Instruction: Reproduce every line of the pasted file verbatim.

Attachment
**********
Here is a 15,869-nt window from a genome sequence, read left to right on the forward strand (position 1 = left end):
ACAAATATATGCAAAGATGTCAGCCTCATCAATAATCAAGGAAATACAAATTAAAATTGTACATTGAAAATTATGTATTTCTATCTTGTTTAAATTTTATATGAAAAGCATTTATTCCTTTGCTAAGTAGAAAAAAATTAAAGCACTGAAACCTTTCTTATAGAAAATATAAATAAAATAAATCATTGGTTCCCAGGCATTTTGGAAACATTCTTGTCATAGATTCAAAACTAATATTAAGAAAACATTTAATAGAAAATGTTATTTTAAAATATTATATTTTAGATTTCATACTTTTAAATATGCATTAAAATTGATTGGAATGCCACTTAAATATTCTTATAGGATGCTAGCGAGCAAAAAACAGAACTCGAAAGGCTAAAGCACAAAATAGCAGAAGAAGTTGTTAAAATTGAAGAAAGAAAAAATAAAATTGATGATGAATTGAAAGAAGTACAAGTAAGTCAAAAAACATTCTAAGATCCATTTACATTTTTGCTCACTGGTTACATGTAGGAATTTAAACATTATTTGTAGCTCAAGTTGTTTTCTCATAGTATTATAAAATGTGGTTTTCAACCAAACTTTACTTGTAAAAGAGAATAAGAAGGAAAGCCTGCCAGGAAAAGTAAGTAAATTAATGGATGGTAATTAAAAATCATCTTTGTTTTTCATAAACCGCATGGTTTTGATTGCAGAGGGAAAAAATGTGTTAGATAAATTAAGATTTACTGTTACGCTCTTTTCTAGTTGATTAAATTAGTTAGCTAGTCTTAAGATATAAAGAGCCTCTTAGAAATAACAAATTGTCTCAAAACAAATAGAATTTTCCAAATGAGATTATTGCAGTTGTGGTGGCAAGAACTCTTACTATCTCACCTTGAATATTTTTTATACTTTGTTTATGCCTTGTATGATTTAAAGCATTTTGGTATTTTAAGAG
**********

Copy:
Here is a 15,869-nt window from a genome sequence, read left to right on the forward strand (position 1 = left end):
ACAAATATATGCAAAGATGTCAGCCTCATCAATAATCAAGGAAATACAAATTAAAATTGTACATTGAAAATTATGTATTTCTATCTTGTTTAAATTTTATATGAAAAGCATTTATTCCTTTGCTAAGTAGAAAAAAATTAAAGCACTGAAACCTTTCTTATAGAAAATATAAATAAAATAAATCATTGGTTCCCAGGCATTTTGGAAACATTCTTGTCATAGATTCAAAACTAATATTAAGAAAACATTTAATAGAAAATGTTATTTTAAAATATTATATTTTAGATTTCATACTTTTAAATATGCATTAAAATTGATTGGAATGCCACTTAAATATTCTTATAGGATGCTAGCGAGCAAAAAACAGAACTCGAAAGGCTAAAGCACAAAATAGCAGAAGAAGTTGTTAAAATTGAAGAAAGAAAAAATAAAATTGATGATGAATTGAAAGAAGTACAAGTAAGTCAAAAAACATTCTAAGATCCATTTACATTTTTGCTCACTGGTTACATGTAGGAATTTAAACATTATTTGTAGCTCAAGTTGTTTTCTCATAGTATTATAAAATGTGGTTTTCAACCAAACTTTACTTGTAAAAGAGAATAAGAAGGAAAGCCTGCCAGGAAAAGTAAGTAAATTAATGGATGGTAATTAAAAATCATCTTTGTTTTTCATAAACCGCATGGTTTTGATTGCAGAGGGAAAAAATGTGTTAGATAAATTAAGATTTACTGTTACGCTCTTTTCTAGTTGATTAAATTAGTTAGCTAGTCTTAAGATATAAAGAGCCTCTTAGAAATAACAAATTGTCTCAAAACAAATAGAATTTTCCAAATGAGATTATTGCAGTTGTGGTGGCAAGAACTCTTACTATCTCACCTTGAATATTTTTTATACTTTGTTTATGCCTTGTATGATTTAAAGCATTTTGGTATTTTAAGAG